Narrative Street: Are draft slot and fantasy performance correlated?
The 2017 NFL Draft is just a day away, and we’re about to find out where the new wave of stars will be playing. The PFF Fantasy crew did a pre-draft rookie mock, but there’s no denying that where these players will be playing will dictate a good amount of their fantasy value.
But location isn’t the only factor. Can you get a good sense of how a player will fare in fantasy based solely on when they were drafted?
The narrative: The sooner a player goes in the NFL Draft, the better fantasy player he will be.
Obviously, there are exceptions to the narrative. Tom Brady and Antonio Brown went in the sixth round. Rob Gronkowski and Jimmy Graham were not first-round picks. Neither were David Johnson or Le’Veon Bell.
But generally speaking, the narrative is that the sooner a player is drafted, the better fantasy career they will have. Let’s find out.
There are only 250-some (give or take) players drafted each year, and only a handful of those players have fantasy relevance (QBs, RBs, WRs, and TEs). So to collect enough data, I went back to the 1993 season (thanks, PFR).
Why 1993? Great question. I thought that was the first year the NFL went to the current seven-round format. It turns out that happened in 1994. But the research doesn’t change — I only examined players drafted Rounds 1-7 anyway.
Note: I broke down player performance over the course of their entire careers, not just their rookie season.
Fantasy points per game by draft round
|Fantasy PPG by Draft Round: 1993-2016|
Aside from Tom Brady’s epic career (seriously, he destroys the R-squared of that linear trend line by himself) there’s a clear downward trajectory for a quarterback’s expected fantasy PPG by draft round. First-round quarterbacks have scored 14.6 PPG over the past 24 seasons. Second-rounders have scored 12.2 PPG, while third-rounders have scored 10.6 PPG.
The trend line is even more pronounced for running backs, wideouts, and tight ends. All three see an R-squared of about 0.85 when comparing fantasy PPG to draft round. There’s a roughly 35 percent decrease in expected PPG for a player drafted in Round 1 versus a player drafted in Round 3 for all three positions. (Quarterbacks only see about a 25 percent decrease between Rounds 1 and 3.)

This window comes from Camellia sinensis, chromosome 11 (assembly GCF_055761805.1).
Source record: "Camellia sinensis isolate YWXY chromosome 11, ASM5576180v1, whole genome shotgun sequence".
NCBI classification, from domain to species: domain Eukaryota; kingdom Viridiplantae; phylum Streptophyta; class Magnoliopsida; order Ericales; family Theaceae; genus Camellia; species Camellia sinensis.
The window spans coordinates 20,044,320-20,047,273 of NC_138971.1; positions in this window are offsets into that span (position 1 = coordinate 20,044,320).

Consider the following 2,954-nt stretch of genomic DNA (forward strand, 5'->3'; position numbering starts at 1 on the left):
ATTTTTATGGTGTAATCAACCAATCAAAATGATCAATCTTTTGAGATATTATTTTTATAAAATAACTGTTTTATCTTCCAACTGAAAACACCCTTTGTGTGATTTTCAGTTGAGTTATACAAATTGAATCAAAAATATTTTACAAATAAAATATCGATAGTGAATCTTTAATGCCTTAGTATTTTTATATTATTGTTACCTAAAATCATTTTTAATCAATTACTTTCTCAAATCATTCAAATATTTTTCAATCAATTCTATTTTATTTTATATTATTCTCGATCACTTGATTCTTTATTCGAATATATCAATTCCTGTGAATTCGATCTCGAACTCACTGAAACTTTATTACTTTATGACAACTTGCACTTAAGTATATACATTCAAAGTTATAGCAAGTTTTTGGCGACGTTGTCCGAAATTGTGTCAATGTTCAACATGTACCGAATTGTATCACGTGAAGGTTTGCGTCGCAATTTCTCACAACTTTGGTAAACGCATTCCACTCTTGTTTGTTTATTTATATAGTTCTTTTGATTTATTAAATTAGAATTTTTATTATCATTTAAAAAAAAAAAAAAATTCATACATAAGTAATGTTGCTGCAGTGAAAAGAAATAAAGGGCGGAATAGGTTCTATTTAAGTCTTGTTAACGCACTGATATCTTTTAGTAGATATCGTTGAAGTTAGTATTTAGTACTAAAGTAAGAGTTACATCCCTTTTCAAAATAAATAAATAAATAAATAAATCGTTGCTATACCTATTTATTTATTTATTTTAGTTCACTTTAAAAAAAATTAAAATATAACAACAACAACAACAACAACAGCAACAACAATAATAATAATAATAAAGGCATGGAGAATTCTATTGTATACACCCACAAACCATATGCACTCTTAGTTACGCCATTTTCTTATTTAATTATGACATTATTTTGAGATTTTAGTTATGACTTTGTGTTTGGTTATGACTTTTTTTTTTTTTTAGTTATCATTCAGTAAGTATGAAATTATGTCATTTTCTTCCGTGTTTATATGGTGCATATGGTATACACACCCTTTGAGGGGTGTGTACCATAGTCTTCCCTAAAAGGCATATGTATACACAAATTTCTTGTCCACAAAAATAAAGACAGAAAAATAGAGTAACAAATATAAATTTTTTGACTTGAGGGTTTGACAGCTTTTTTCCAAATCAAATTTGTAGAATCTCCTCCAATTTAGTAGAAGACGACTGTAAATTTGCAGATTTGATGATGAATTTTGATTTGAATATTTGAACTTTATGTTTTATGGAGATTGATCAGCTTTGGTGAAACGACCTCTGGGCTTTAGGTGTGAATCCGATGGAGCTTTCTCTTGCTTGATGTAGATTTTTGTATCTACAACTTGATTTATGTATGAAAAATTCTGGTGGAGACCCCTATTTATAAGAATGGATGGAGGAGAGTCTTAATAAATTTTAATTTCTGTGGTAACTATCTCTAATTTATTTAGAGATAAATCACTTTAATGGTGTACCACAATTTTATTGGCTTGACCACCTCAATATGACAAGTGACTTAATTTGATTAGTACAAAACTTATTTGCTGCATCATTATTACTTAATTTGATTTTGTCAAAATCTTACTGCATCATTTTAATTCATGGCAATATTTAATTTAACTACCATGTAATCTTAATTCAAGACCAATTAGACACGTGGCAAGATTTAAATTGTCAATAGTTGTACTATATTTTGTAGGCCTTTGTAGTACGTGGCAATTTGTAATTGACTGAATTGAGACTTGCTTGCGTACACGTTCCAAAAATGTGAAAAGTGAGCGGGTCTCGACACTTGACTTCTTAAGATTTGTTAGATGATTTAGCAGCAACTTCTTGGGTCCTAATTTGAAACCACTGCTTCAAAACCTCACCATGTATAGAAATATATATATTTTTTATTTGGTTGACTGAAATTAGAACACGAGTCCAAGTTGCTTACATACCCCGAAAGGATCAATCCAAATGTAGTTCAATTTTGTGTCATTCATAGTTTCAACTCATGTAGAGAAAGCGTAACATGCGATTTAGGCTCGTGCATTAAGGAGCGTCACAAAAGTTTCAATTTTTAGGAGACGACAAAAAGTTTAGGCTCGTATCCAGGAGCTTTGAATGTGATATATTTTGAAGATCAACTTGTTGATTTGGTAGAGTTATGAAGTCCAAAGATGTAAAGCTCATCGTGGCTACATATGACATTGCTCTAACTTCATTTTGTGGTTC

Average games played per player by draft round
|Games Per Player by Draft Round: 1993-2016|
We’ve established that players do indeed score more fantasy PPG if they go in a higher round. But what about their opportunity? After all, “opportunity is king” in fantasy.
I took the total number of games played by each position taken in each round, and divided that by the number of players.
Early-round quarterbacks get a ton of opportunity. There’s an almost perfectly linear decrease for quarterbacks taken in Rounds 1-3, and then the decrease slows somewhat for Rounds 4-7. There’s little-to-no difference in expected games for quarterbacks taken between Rounds 5-7.
Running backs and wideouts see an almost perfect linear decrease throughout all seven rounds. The running back chart has an R-squared of 0.95, while wideouts have an R-squared of 0.96.
Tight ends also see a fairly straight line — although tight ends taken in Round 1 typically have longer careers. There’s a clear decrease through all seven rounds, with a tidy R-squared of 0.88.
This chart paints plain the fact that higher draft picks typically get more opportunity.
Fantasy PPG by individual selection
So far, we’ve just clustered players by draft round. But what if you look at production by individual pick selection?
The chart is much messier, but there’s still a downward linear trend line for all four positions. The R-squared for running backs, wideouts, and tight ends is closer to 0.30, while it’s about 0.10 for quarterbacks.
This chart is where you can clearly see the “there are exceptions to the rule” moniker. Tom Brady sticks out on the quarterback chart, Terrell Davis crushes on the running back chart, Marques Colston juts out at the end of the wideout chart, and Jimmy Graham shines on the tight end chart.
Overall, though, there is still correlation between individual draft pick and expected fantasy PPG throughout that players’ career.
You can unequivocally expect more out a player the higher they go in the draft.
This research indicates that the round the player goes in is more important than that players’ individual pick number — but there’s correlation there, too.
So go ahead and get excited when a fantasy option you like gets drafted early. The sooner he goes, the more likely he is to be relevant for your fantasy squad.